Regulars to this blog (both of you, at last count) may have noticed I've kind of drifted from topics pertaining to philosophy, science and politics and in the direction of more mundane, happy things. There's any number of reasons for this, and I suppose I should explain myself.
On the front of politics, frankly, I'm fed up. On the local (still Malaysian) side, I skim through the papers daily to check for any sign at all of real progress. I find none. Nothing more than empty platitudes, cheap propaganda and, with dismayingly increasing frequency, outright backsliding. And the thing is these wonderful specimens were in fact democratically elected, which does not speak well for the intellectual capacity of the Malaysian public at large. As such, I've nothing more to say about Malaysian politics, but will continue to keep a weather eye out for any sign that it might crawl out of the hole it's digging for itself.
As for politics elsewhere, I'm not really paying much attention, to be honest, though I do keep an eye on what the Yanks are up to. I think it's a worthwhile exercise, because I suspect that today's Republican party represents a stance that guarantees the destruction of the human race, or at the very least a profound decline in one's standard of living. They chant the praises of freedom and faith when in fact it is merely a mask to justify ruthless social Darwinism (thanks to their special brand of capitalism) within, and a foreign policy based on fear and loathing without, all against a background of unbridled consumption at great cost to the environment. It is difficult for any thinking man to look upon the antics of such figures as Glenn Beck, Sarah Palin, Dick Cheney and their ilk with anything other than revulsion. But the fact remains that these people have risen to their positions of influence. Why?
Because deep down we're all really selfish, and we all want as much as we can gain for ourselves and our kin.
Because anything different from us is obviously wrong and must be wiped off the face of the Earth.
Because Democrats have been too busy pussyfooting about while the Republican propaganda machine marches on.
Because we're monsters.
Because we're human and that means that, for all that we've created for ourselves over our history, we are animals inside. We have passions and urges that drive us, many of which most people don't really understand nor do they care to understand. I suspect it is this blind acceptance of certain ugly aspects of our psychological makeup which, to paraphrase Russell, makes the stupid so cocksure. Most of us understand that there is usually more to be gained from patience and discipline, yet we are, at some base level, inexorably drawn to instant gratification. A lack of self control in enjoying material goods leads to rapacious consumption. A lack of intellectual vigilance allows the mind to be tainted with all manner of useless myths concocted to comfort the weak.
I have little doubt that the next great step forward in human endeavour will be the spiritual conquest of the human animal*. It will not be easy, and, if the Republican party is any indication, there is still a great swathe of humanity who knows too little and is sure of too much. While I've great faith in humanity's resourcefulness in surviving, particularly in times of great adversity, I can't escape the feeling that we are blithely bumbling onward to a great adversity of our own making.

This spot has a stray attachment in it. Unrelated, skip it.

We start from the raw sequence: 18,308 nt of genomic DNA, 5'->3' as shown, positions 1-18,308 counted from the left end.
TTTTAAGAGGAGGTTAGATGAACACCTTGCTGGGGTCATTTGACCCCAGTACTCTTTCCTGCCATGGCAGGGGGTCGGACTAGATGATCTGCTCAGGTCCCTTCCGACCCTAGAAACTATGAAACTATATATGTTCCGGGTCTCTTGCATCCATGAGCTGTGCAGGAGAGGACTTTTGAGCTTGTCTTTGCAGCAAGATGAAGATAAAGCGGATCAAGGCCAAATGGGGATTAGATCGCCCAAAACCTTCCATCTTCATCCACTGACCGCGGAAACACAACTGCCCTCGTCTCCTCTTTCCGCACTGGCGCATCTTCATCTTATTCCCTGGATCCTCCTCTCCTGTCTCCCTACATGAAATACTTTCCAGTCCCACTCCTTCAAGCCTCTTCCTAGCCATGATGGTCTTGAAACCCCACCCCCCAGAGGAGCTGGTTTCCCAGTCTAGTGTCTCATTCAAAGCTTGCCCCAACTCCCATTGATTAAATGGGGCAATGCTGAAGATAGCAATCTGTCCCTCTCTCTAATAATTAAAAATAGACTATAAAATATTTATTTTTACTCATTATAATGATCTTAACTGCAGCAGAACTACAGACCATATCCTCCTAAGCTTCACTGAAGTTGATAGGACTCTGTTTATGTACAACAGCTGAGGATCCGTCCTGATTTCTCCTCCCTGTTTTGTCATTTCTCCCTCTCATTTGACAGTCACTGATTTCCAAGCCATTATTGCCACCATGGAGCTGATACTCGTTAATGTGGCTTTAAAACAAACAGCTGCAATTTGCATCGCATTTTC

On philosophy, what can I say? I was educated a physicist, and as such, find myself sympathetic to logical empiricism. And that's that. I suppose at some point I'll write something about my views on A J Ayer's principle of verification, but for the most part, I'm totally with Ayer and Russell in writing off metaphysics and theology as a lot of pseudointellectual mucking about.
On the popular science side, I've been slacking a bit on that front to focus moar on my Jap skills. I've been more fascinated by language than ever these days, not least because for me, studying the Japanese language involves:
1) consuming large chunks of Japanese culture to make sense of the vocabulary. This in itself is a subject to cover many books...
2) thinking about the contrast between English and Japanese and how it affects one's thinking.
I consider myself to be reasonably well acquainted with the English language, i.e. I have almost no trouble expressing any thought that comes to mind. In the process of learning Japanese, I find myself quite enthralled by the process of new words and sentence structures clicking into place. A lot of the time, I try to think every sentence that pops into my head in English a second time in Japanese. Obviously not with this blog post, else I'd be here til November. As my skills with Japanese improve, it feels like a 2nd brain is growing in my head. Ultimately, I hope to reach the same level of skill with Japanese as with English, or at least be able to read this.
So, that aside, I'd say that I'm more satisfied than I've ever been about my understanding of the human animal. I'm not sure if I'll quite have the fire of some of my previous posts again, but I consider that a good thing. Precisely how much of this understanding I'll divulge on this blog is, as yet, unknown to me. My grasp is still a bit hazy, and the subject matter is immense. As I think more, and more becomes concrete to me, I'll lay it down here, I suppose, 'ere the ravages of old age claim my hard-gotten spoils.
Until then, I'll be puntuating this blog with random natterings on various things that happen to entertain me. I'm in total agreement with Russell on many, many points, not least being: